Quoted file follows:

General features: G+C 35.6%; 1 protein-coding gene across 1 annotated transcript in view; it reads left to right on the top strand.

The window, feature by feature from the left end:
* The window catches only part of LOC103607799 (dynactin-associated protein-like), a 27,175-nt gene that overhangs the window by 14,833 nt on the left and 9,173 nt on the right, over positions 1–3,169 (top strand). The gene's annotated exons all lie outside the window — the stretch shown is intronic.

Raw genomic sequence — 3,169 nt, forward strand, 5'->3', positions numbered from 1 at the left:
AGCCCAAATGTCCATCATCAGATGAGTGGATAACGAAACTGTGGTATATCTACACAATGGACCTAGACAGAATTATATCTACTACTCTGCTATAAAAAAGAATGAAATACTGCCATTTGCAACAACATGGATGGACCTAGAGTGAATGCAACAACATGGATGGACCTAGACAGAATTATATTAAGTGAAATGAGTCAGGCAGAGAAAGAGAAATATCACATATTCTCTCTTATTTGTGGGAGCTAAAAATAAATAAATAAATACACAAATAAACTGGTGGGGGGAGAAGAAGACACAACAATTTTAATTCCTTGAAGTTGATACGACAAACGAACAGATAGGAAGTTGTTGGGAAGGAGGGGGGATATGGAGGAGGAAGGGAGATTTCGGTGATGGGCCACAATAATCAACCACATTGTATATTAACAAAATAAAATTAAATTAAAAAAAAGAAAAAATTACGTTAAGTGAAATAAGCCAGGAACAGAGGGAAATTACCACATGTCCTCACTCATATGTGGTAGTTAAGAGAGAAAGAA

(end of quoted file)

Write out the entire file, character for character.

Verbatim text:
General features: G+C 35.6%; 1 protein-coding gene across 1 annotated transcript in view; it reads left to right on the top strand.

The window, feature by feature from the left end:
* The window catches only part of LOC103607799 (dynactin-associated protein-like), a 27,175-nt gene that overhangs the window by 14,833 nt on the left and 9,173 nt on the right, over positions 1–3,169 (top strand). The gene's annotated exons all lie outside the window — the stretch shown is intronic.

Raw genomic sequence — 3,169 nt, forward strand, 5'->3', positions numbered from 1 at the left:
AGCCCAAATGTCCATCATCAGATGAGTGGATAACGAAACTGTGGTATATCTACACAATGGACCTAGACAGAATTATATCTACTACTCTGCTATAAAAAAGAATGAAATACTGCCATTTGCAACAACATGGATGGACCTAGAGTGAATGCAACAACATGGATGGACCTAGACAGAATTATATTAAGTGAAATGAGTCAGGCAGAGAAAGAGAAATATCACATATTCTCTCTTATTTGTGGGAGCTAAAAATAAATAAATAAATACACAAATAAACTGGTGGGGGGAGAAGAAGACACAACAATTTTAATTCCTTGAAGTTGATACGACAAACGAACAGATAGGAAGTTGTTGGGAAGGAGGGGGGATATGGAGGAGGAAGGGAGATTTCGGTGATGGGCCACAATAATCAACCACATTGTATATTAACAAAATAAAATTAAATTAAAAAAAAGAAAAAATTACGTTAAGTGAAATAAGCCAGGAACAGAGGGAAATTACCACATGTCCTCACTCATATGTGGTAGTTAAGAGAGAAAGAA